Highly deviated and horizontal wells present challenges for many types of coiled tubing (CT) interventions. Surface measurements that feed into theoretical and predictive models for critical downhole parameters are reasonably accurate in vertical wells. However, in highly deviated and horizontal wellbores the models are less reliable. This is especially true with regards to understanding downhole forces as the significantly increased uneven drag on the coil, due to wellbore interaction, can cause buckling and erratic stick-slip behavior. Data gathered via new CT technology has indicated that inaccuracies in the interpreted downhole load measurement can be as high as 20-200 percent. In operations that require tight control (e.g. setting weight on shifting tools and packers), inaccuracy of calculated downhole forces in extended laterals can lead to an increase in service quality incidents. With the industry targeting deeper horizontal wells it is becoming increasingly clear that predictive models alone are insufficient to fully understand the dynamic behavior of CT string and its interaction with the wellbore.
Victor Lyashkov is a Schlumberger senior intervention production engineer at the Houston Conveyance and Surface Equipment technology center. He has broad field, management, and engineering experience in well interventions and has worked in Western Siberia, the United Kingdom, the United Arab Emirates and the United States. Lyashkov holds an MSc in mechanical engineering from Bryansk State Technical University.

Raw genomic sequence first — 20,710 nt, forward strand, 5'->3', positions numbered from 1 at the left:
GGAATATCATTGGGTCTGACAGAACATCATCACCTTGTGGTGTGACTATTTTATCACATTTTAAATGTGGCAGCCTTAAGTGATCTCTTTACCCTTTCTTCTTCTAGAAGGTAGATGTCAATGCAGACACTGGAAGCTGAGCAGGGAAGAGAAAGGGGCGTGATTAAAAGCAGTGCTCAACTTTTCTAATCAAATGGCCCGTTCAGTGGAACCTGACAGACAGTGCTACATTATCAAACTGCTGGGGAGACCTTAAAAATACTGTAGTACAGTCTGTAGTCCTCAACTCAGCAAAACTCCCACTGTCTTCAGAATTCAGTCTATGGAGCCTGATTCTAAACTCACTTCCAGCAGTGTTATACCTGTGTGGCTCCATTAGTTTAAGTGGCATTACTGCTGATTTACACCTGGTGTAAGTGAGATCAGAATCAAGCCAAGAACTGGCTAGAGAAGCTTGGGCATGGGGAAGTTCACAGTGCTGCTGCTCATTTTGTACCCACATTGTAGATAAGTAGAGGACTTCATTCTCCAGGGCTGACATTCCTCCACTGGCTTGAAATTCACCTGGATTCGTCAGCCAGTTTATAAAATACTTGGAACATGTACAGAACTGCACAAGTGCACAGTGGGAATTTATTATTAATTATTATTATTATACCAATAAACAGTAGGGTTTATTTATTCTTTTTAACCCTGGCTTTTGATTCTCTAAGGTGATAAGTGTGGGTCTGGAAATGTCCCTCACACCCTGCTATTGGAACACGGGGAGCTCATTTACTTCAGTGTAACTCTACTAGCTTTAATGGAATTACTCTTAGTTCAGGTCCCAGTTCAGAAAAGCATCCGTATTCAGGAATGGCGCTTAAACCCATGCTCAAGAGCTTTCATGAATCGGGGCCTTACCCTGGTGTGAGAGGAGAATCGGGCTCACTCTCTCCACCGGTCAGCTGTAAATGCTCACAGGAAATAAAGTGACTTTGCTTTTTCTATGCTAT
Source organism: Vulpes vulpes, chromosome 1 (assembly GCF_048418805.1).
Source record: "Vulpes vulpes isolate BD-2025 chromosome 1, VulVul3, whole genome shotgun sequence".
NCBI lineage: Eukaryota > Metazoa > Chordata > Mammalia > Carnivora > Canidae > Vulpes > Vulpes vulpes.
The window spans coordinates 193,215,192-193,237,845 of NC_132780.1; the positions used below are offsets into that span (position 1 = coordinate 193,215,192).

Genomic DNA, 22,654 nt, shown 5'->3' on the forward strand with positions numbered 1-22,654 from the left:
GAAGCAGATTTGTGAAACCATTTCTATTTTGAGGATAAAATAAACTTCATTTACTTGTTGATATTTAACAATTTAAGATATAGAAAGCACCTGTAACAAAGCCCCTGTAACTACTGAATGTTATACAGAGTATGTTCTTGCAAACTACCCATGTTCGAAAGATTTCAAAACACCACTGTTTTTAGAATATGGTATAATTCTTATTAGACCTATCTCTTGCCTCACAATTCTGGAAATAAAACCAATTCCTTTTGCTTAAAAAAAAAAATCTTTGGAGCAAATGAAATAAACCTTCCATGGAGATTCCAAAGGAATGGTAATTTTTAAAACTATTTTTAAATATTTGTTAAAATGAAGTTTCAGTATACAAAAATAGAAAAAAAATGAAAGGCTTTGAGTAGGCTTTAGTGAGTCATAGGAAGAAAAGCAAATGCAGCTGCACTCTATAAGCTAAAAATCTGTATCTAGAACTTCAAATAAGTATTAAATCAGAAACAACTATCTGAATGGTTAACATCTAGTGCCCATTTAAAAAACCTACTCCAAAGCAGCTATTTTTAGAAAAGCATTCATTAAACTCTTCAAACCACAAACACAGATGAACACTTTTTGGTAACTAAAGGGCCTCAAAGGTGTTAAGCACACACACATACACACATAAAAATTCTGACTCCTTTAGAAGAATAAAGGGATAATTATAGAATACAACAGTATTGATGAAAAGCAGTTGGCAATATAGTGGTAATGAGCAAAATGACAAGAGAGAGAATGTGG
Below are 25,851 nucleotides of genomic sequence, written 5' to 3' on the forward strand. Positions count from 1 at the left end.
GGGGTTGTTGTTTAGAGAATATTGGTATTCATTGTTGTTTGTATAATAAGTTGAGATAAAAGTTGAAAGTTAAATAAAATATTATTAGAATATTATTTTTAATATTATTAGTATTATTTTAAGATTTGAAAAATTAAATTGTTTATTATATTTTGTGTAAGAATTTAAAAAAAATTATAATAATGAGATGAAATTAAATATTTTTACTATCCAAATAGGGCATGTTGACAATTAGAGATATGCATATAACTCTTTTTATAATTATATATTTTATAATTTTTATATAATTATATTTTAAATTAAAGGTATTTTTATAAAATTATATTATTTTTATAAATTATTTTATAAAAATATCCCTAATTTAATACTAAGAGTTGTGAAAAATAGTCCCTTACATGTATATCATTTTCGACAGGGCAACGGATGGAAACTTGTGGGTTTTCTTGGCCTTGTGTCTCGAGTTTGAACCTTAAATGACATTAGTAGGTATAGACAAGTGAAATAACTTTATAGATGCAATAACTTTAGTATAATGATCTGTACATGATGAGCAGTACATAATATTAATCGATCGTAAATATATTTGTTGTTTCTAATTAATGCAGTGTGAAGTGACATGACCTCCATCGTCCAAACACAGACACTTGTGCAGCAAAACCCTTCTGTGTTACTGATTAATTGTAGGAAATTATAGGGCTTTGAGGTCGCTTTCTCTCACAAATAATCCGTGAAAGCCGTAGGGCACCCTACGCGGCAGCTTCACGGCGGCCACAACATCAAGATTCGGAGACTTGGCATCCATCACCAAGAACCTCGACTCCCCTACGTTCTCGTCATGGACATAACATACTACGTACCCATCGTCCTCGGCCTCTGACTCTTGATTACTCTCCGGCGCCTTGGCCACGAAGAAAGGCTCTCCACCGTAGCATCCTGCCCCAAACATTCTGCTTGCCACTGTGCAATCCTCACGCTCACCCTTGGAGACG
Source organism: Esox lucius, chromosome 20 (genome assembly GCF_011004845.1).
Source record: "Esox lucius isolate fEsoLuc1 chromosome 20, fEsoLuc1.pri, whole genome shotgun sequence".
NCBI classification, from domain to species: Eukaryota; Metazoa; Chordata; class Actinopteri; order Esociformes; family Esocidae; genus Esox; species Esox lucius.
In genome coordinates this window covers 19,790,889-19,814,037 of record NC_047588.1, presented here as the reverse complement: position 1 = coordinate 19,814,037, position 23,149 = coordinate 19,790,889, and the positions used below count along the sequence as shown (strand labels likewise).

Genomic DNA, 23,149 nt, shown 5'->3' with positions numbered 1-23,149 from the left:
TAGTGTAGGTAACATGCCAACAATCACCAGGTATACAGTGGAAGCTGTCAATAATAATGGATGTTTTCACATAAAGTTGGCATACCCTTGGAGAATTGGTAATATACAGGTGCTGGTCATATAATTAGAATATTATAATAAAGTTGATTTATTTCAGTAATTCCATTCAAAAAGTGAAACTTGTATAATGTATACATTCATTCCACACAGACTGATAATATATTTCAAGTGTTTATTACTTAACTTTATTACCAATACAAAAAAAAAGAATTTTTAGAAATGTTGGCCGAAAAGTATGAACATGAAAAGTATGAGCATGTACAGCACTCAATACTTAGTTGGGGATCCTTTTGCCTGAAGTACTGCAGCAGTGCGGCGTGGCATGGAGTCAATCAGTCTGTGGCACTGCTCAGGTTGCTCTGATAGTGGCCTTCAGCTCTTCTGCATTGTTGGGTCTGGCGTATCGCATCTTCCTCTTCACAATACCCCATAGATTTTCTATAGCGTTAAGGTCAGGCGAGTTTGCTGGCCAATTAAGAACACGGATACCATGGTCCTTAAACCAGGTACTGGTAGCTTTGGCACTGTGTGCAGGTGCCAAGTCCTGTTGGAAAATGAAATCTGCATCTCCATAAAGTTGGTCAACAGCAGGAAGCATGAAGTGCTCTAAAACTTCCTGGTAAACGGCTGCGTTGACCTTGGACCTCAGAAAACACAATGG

Richard Morrison is a Schlumberger engineering project manager for the ACTive product line. He joined Schlumberger in 2006 as a mechanical engineer in new product development. He was the lead mechanical engineer on the ACTive Tension & Compression project from 2007 to 2011 when it commercialized, after which he stepped into his current role. Morrison holds a Bachelor’s degree in mechanical engineering from University of Nevada as well as a Master’s degree in mechanical engineering from Arizona State University.
Fernando Baez joined Schlumberger in 2000 and is currently the intervention diagnostic domain manager for well intervention services in the Middle East. In his current role, he leads the workflows for interpretation of real-time downhole measurement systems with CT and slickline. Baez received his MSc degree in mechanical engineering (honors) from Universidad de los Andes, Colombia, in 1999.
Critical Real-Time Measurements for CT Intervention
The need for measurements during CT operations is not new. Memory tools have been used during CT interventions to better understand downhole conditions, but they add additional runs to the intervention and lack the real-time component. Mono- and hepta-cables have been successfully installed in CT and used for production logging for over a decade. However, installing e-Line CT on mono- or hepta-cables exerts additional CT weight that can result in additional drag forces, further intensifying the stick-slip effect in deviated wells. This effect is the suspected cause of multiple unexpected failures during attempts to convey certain wireline downhole tools such as a flow scan imager and calipers. These tools are sensitive to compressive loads, limited to logging applications that impose restrictions in flow rates, and sometimes incompatible to fluids used in well interventions. In